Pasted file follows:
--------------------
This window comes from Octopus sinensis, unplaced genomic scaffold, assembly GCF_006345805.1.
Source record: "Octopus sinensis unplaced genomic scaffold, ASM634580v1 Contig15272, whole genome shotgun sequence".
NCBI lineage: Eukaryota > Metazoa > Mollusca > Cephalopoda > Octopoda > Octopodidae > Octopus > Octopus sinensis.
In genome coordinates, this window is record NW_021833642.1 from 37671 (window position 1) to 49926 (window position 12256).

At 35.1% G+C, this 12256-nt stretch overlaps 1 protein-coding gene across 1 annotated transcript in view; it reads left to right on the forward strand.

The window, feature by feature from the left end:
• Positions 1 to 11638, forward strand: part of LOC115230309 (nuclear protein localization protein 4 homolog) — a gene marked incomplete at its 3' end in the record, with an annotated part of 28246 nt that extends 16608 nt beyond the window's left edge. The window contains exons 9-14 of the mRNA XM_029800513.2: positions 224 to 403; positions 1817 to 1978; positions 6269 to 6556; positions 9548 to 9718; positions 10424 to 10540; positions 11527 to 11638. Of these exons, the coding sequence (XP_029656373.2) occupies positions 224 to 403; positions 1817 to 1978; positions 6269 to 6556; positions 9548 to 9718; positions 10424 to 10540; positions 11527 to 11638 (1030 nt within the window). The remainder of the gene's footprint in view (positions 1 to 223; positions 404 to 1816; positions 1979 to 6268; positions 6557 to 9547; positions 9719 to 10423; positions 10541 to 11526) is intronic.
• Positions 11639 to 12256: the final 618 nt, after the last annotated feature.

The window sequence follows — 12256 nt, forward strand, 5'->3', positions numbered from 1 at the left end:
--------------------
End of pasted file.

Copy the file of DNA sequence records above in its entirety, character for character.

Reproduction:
This window comes from Octopus sinensis, unplaced genomic scaffold, assembly GCF_006345805.1.
Source record: "Octopus sinensis unplaced genomic scaffold, ASM634580v1 Contig15272, whole genome shotgun sequence".
NCBI lineage: Eukaryota > Metazoa > Mollusca > Cephalopoda > Octopoda > Octopodidae > Octopus > Octopus sinensis.
In genome coordinates, this window is record NW_021833642.1 from 37671 (window position 1) to 49926 (window position 12256).

At 35.1% G+C, this 12256-nt stretch overlaps 1 protein-coding gene across 1 annotated transcript in view; it reads left to right on the forward strand.

The window, feature by feature from the left end:
• Positions 1 to 11638, forward strand: part of LOC115230309 (nuclear protein localization protein 4 homolog) — a gene marked incomplete at its 3' end in the record, with an annotated part of 28246 nt that extends 16608 nt beyond the window's left edge. The window contains exons 9-14 of the mRNA XM_029800513.2: positions 224 to 403; positions 1817 to 1978; positions 6269 to 6556; positions 9548 to 9718; positions 10424 to 10540; positions 11527 to 11638. Of these exons, the coding sequence (XP_029656373.2) occupies positions 224 to 403; positions 1817 to 1978; positions 6269 to 6556; positions 9548 to 9718; positions 10424 to 10540; positions 11527 to 11638 (1030 nt within the window). The remainder of the gene's footprint in view (positions 1 to 223; positions 404 to 1816; positions 1979 to 6268; positions 6557 to 9547; positions 9719 to 10423; positions 10541 to 11526) is intronic.
• Positions 11639 to 12256: the final 618 nt, after the last annotated feature.

The window sequence follows — 12256 nt, forward strand, 5'->3', positions numbered from 1 at the left end: